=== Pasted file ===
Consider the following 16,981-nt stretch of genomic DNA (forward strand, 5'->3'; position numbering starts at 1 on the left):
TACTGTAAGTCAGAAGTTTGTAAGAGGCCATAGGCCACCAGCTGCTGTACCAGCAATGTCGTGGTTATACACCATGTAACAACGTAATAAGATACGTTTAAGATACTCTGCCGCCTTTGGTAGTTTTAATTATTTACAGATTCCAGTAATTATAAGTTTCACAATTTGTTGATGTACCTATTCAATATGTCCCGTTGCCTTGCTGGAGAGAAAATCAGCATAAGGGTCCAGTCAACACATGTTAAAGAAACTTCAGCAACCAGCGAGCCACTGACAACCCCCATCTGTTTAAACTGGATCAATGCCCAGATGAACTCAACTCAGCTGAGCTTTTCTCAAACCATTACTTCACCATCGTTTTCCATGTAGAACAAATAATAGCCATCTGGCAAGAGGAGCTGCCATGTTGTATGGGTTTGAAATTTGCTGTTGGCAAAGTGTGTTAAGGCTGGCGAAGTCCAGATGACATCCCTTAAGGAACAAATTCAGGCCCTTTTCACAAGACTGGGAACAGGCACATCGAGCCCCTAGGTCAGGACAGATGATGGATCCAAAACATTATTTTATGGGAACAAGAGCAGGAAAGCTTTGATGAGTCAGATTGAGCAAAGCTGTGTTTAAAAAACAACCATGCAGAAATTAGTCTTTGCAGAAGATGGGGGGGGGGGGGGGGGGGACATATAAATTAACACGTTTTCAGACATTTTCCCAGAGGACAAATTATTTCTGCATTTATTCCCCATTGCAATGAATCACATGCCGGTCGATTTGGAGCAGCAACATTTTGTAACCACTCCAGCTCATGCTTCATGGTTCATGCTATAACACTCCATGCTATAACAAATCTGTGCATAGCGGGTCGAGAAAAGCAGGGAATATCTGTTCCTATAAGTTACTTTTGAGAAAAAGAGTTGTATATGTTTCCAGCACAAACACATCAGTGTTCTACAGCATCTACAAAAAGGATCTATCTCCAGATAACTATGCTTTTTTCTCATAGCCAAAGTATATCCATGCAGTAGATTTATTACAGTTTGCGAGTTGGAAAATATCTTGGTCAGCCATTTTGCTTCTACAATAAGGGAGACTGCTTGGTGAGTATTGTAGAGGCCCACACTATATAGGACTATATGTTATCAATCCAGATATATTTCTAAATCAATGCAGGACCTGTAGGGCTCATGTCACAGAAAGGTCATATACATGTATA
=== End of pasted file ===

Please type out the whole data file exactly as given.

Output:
Consider the following 16,981-nt stretch of genomic DNA (forward strand, 5'->3'; position numbering starts at 1 on the left):
TACTGTAAGTCAGAAGTTTGTAAGAGGCCATAGGCCACCAGCTGCTGTACCAGCAATGTCGTGGTTATACACCATGTAACAACGTAATAAGATACGTTTAAGATACTCTGCCGCCTTTGGTAGTTTTAATTATTTACAGATTCCAGTAATTATAAGTTTCACAATTTGTTGATGTACCTATTCAATATGTCCCGTTGCCTTGCTGGAGAGAAAATCAGCATAAGGGTCCAGTCAACACATGTTAAAGAAACTTCAGCAACCAGCGAGCCACTGACAACCCCCATCTGTTTAAACTGGATCAATGCCCAGATGAACTCAACTCAGCTGAGCTTTTCTCAAACCATTACTTCACCATCGTTTTCCATGTAGAACAAATAATAGCCATCTGGCAAGAGGAGCTGCCATGTTGTATGGGTTTGAAATTTGCTGTTGGCAAAGTGTGTTAAGGCTGGCGAAGTCCAGATGACATCCCTTAAGGAACAAATTCAGGCCCTTTTCACAAGACTGGGAACAGGCACATCGAGCCCCTAGGTCAGGACAGATGATGGATCCAAAACATTATTTTATGGGAACAAGAGCAGGAAAGCTTTGATGAGTCAGATTGAGCAAAGCTGTGTTTAAAAAACAACCATGCAGAAATTAGTCTTTGCAGAAGATGGGGGGGGGGGGGGGGGGGACATATAAATTAACACGTTTTCAGACATTTTCCCAGAGGACAAATTATTTCTGCATTTATTCCCCATTGCAATGAATCACATGCCGGTCGATTTGGAGCAGCAACATTTTGTAACCACTCCAGCTCATGCTTCATGGTTCATGCTATAACACTCCATGCTATAACAAATCTGTGCATAGCGGGTCGAGAAAAGCAGGGAATATCTGTTCCTATAAGTTACTTTTGAGAAAAAGAGTTGTATATGTTTCCAGCACAAACACATCAGTGTTCTACAGCATCTACAAAAAGGATCTATCTCCAGATAACTATGCTTTTTTCTCATAGCCAAAGTATATCCATGCAGTAGATTTATTACAGTTTGCGAGTTGGAAAATATCTTGGTCAGCCATTTTGCTTCTACAATAAGGGAGACTGCTTGGTGAGTATTGTAGAGGCCCACACTATATAGGACTATATGTTATCAATCCAGATATATTTCTAAATCAATGCAGGACCTGTAGGGCTCATGTCACAGAAAGGTCATATACATGTATA